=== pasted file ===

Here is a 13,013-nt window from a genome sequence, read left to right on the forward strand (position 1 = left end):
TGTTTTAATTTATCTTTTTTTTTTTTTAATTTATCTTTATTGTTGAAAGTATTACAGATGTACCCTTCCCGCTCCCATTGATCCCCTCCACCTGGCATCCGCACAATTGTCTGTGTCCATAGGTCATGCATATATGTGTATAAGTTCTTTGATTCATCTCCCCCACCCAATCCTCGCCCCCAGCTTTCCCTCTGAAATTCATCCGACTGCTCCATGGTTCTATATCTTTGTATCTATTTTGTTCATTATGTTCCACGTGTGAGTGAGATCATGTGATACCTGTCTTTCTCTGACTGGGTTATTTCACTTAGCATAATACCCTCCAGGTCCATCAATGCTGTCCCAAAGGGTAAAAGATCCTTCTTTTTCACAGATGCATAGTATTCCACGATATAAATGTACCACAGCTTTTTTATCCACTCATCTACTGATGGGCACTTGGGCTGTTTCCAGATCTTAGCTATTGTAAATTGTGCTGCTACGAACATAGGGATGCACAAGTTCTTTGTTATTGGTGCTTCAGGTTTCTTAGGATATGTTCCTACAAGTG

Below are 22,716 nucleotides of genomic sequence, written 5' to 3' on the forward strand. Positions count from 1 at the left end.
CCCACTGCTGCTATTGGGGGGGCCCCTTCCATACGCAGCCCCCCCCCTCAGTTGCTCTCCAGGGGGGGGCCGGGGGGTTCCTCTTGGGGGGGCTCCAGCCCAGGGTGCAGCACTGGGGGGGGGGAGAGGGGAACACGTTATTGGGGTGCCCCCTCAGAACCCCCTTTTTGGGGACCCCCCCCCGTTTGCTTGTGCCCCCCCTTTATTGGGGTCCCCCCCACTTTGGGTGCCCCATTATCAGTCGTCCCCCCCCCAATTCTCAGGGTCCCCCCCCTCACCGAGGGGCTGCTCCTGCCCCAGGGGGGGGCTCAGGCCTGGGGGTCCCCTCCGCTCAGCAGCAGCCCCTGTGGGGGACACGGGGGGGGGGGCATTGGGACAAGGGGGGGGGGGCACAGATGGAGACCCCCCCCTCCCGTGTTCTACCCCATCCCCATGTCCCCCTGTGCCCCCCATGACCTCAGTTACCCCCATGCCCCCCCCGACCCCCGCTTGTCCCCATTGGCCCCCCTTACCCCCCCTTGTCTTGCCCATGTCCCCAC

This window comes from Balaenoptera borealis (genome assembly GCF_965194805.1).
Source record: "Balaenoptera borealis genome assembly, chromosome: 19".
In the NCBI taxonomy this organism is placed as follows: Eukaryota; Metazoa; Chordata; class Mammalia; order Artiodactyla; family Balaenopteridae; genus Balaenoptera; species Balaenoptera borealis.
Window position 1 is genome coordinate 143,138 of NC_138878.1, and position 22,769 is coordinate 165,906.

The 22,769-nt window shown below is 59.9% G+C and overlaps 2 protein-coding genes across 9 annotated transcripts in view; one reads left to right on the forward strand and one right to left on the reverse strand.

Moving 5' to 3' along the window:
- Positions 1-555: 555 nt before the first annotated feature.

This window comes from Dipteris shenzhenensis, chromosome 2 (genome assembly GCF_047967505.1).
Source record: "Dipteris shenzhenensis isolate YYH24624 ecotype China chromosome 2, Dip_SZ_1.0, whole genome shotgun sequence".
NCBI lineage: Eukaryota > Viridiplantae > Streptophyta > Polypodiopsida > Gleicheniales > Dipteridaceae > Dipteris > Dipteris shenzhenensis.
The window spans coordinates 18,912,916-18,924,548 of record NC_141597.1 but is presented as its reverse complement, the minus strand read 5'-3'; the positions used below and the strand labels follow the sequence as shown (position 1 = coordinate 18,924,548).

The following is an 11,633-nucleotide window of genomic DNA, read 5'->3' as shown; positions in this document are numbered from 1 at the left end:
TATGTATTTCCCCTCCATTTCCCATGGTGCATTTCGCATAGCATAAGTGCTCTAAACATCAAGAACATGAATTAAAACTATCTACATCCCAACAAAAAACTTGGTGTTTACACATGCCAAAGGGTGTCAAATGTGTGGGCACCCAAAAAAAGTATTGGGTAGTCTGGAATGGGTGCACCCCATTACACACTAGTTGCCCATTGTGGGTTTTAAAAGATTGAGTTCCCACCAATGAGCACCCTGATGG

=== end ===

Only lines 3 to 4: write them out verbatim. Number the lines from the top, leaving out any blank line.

Below are 22,716 nucleotides of genomic sequence, written 5' to 3' on the forward strand. Positions count from 1 at the left end.
CCCACTGCTGCTATTGGGGGGGCCCCTTCCATACGCAGCCCCCCCCCTCAGTTGCTCTCCAGGGGGGGGCCGGGGGGTTCCTCTTGGGGGGGCTCCAGCCCAGGGTGCAGCACTGGGGGGGGGGAGAGGGGAACACGTTATTGGGGTGCCCCCTCAGAACCCCCTTTTTGGGGACCCCCCCCCGTTTGCTTGTGCCCCCCCTTTATTGGGGTCCCCCCCACTTTGGGTGCCCCATTATCAGTCGTCCCCCCCCCAATTCTCAGGGTCCCCCCCCTCACCGAGGGGCTGCTCCTGCCCCAGGGGGGGGCTCAGGCCTGGGGGTCCCCTCCGCTCAGCAGCAGCCCCTGTGGGGGACACGGGGGGGGGGGCATTGGGACAAGGGGGGGGGGGCACAGATGGAGACCCCCCCCTCCCGTGTTCTACCCCATCCCCATGTCCCCCTGTGCCCCCCATGACCTCAGTTACCCCCATGCCCCCCCCGACCCCCGCTTGTCCCCATTGGCCCCCCTTACCCCCCCTTGTCTTGCCCATGTCCCCAC